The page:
By now it has become fashionable—and indeed commonplace—to describe India’s evolution over 2016 as ‘short-term pain, long-term gain.’ This is a truthful, but naive and limited description. This year, investors would do well to recognise the structural and sustainable changes that are being wrought via bold and far-sighted public policy. These changes will irreversibly alter the economic—and hence investment—climate of the nation in a few quarters. Long-term economic gain is the consensus view, but what needs finer appreciation is that this gain is premised on deep and lasting changes in the rules of business and economic engagement in India.
This change is our best guiding light for 2017 and beyond. Why? Simply because India—for all its opportunities, promise, talent and resources—has repeatedly failed at delivering sustained growth. It is, for example, yet to enrol large swathes of its people into the formal, organised and rule-based networks of modern commerce. Astonishingly, only about 15% of the labour force works with appointment letters and 3% pays income tax. Many businesses and self-employed professionals routinely under-declare business volumes to save on taxes and to avoid cumbersome processes and harassment by the authorities.
The government is rightly focusing on business enablers and removing administrative and procedural hurdles—GST, digital money, transparent and market-driven allocation of resources, simpler labour laws, easier tax compliance, faster credit recovery and bankruptcy resolution are likely to kick in.
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We expect lower income tax rates in the Union Budget, which, coupled with punitive measures for evaders, will increase the relative cost of tax non-compliance. Budgetary allocations for physical and social infrastructure as well as rural development (roads, healthcare, water supply and housing) and agriculture support (market access, irrigation and rural credit) should rise.
The net result of these measures can only be described as climate change. Confidence in the system, which lurched from cynicism to resignation for decades, is now reviving. This is especially true at those socio-economic levels that have borne the brunt of poor governance—unorganised labour, micro/small businesses and farmers. This rising confidence will unleash a transformation in consumption and savings habits in a granular and sustainable way.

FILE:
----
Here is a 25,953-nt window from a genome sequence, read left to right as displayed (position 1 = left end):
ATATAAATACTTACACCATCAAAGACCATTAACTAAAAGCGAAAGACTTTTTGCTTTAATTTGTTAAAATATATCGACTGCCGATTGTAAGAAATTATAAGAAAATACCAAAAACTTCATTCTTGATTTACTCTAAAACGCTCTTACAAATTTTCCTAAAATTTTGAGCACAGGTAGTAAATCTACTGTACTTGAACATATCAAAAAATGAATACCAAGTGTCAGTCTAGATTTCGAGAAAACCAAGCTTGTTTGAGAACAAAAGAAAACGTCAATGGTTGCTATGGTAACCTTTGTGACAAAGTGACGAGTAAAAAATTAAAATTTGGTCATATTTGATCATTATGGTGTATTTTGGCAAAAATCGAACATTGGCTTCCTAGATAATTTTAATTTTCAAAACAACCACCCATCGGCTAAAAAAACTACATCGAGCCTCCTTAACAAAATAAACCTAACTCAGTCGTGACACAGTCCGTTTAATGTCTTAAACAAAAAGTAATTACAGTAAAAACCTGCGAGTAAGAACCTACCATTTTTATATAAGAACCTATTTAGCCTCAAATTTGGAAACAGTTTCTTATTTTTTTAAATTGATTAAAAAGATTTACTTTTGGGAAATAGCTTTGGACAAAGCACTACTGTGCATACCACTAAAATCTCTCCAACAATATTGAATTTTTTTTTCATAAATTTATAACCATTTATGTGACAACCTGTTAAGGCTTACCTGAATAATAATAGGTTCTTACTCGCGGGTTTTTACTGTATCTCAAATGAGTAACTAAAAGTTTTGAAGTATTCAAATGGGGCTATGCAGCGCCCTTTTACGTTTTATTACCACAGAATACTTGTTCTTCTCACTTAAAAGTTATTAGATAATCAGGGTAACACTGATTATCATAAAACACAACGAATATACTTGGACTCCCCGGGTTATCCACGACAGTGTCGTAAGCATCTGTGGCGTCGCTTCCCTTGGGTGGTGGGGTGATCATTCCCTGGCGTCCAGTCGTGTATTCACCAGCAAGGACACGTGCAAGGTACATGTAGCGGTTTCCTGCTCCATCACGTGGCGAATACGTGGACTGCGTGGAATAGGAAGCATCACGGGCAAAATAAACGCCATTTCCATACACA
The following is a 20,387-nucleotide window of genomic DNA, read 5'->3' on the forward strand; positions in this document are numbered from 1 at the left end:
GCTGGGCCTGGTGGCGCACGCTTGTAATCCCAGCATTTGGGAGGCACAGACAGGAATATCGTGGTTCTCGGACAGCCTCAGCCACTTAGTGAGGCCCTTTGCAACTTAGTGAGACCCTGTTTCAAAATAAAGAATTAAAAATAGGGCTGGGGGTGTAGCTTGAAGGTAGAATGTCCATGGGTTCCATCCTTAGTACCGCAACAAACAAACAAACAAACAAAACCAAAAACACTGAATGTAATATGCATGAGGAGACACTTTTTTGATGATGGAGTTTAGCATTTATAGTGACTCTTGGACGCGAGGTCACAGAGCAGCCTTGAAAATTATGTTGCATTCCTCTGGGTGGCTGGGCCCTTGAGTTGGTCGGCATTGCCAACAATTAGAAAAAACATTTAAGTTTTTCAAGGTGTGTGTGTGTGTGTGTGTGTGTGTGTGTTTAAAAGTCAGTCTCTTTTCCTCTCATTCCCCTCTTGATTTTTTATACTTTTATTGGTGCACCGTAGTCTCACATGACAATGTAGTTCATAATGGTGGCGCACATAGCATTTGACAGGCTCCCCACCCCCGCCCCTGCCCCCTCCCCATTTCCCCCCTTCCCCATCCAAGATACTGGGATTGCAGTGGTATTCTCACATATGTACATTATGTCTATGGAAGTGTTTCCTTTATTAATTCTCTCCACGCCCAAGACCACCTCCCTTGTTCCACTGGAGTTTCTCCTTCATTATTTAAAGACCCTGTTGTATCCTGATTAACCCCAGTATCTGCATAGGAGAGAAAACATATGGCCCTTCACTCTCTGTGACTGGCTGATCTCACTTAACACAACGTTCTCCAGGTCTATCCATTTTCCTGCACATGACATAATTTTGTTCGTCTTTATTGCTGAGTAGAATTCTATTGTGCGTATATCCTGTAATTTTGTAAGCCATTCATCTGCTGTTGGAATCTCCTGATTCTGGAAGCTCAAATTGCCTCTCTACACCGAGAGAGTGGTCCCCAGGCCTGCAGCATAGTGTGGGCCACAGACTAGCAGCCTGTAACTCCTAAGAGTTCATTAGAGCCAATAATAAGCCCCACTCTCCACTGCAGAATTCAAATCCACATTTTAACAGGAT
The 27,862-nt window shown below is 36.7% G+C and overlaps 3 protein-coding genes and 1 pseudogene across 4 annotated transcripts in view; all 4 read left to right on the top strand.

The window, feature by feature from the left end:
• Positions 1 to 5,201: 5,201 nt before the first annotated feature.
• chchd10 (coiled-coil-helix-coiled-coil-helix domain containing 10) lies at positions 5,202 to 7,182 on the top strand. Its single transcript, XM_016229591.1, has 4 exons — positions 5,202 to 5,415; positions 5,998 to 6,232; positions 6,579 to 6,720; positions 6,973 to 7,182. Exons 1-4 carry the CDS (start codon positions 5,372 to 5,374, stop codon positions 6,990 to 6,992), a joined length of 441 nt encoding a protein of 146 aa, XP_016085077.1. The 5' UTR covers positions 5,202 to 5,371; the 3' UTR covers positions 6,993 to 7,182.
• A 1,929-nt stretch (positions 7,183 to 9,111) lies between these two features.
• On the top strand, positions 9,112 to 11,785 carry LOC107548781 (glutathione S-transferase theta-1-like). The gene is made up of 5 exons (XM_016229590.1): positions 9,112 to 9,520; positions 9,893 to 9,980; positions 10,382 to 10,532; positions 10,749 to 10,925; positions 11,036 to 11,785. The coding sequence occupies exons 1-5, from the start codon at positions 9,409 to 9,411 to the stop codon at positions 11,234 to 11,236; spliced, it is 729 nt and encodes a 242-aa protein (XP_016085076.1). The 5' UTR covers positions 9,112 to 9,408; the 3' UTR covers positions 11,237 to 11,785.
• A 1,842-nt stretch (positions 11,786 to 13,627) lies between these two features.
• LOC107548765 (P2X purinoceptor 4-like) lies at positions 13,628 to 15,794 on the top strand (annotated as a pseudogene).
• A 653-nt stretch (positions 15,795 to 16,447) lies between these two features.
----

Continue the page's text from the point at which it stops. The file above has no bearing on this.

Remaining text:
Meanwhile, markets are swaying to domestic flows. In the last calendar year, domestic institutional investors’ (DII) net inflows in the cash market were well over 2X foreign institutional investors’ (FII) net inflows. While FII ownership remains high, the net selling by FIIs of over $4.5 billion over the last quarter of CY2016 was more than matched by DIIs. This is driven mostly by strong retail investor inflows into domestic funds and insurance portfolios. Monthly mutual fund SIPs are poised to cross the $1 billion-mark sometime this calendar year.
We foresee rising financial savings, formal credit penetration, steady and low inflation, lower real estate prices, increased tax compliance, a large infrastructure push, lower interest rates, aggressive capex at PSUs and higher business confidence. These will drive sectors such as financial/banks, automobiles, housing and construction/infra, despite the hiccups over late CY2016. Several listed companies are poised to benefit as unorganised competition recedes. A recovery in large cap cement stocks, however, looks back-ended, given rich valuations and low demand growth. Here it is the midcaps that offer value.
However, we need to closely watch how do state election results pan out. Whether post these we would have smoother conduct of Parliament and/or smoother passage of Bills? From when and in what diluted form the GST regulations get implemented? The intensity and spread of monsoons in 2017?
Globally, central banks have realised the ineffectiveness of monetary stimulus beyond a point and now the governments will rely more on fiscal policies. This will also help quell the impression that the monetary stimulus helped the rich get richer, leaving a vast majority of people untouched or worse than before. This means interest rates globally may not fall, and if at all, will seek higher levels. In India, however, given the relatively high levels of interest rates, we may see one or two rounds of interest rate cuts. We may also witness downward revision in saving account interest rates this year.
The inverse correlation between the dollar and commodity prices seems to have ceased to act, possibly due to improving US and China growth expectations and recent supply discipline among commodity suppliers. The correlation between the strength of the dollar and falling emerging market equity flows may also cease to work, going forward.
Commodity and crude prices could trend up—with some correction in between. The world will have to adjust to this against the backdrop of rising interest rates and hence an uppish inflation trajectory.
We are poised for a multi-year healing process, even as near-term earnings trajectory looks challenged. We are accustomed to FIIs seeing the longer-term potential in India’s macros, despite an anti-business regulatory framework, corrupt governance and weak institutions of policy creation, law enforcement and dispute resolution. Indian citizens were cognisant of these failures and were, hence, under-invested in their own stock markets.
This has changed over the last two years and, ironically, it is the far-sighted foreign investors who have been selling in the recent quarter. We believe this is more of a global reallocation, in line with the strength of the dollar, and it is only a matter of time before FII inflows resume, responding to the structural changes in India’s policy and governance framework. We are in the dark phase before a bright, new dawn.
The author, Dhiraj Relli is MD & CEO, HDFC Securities. Views are personal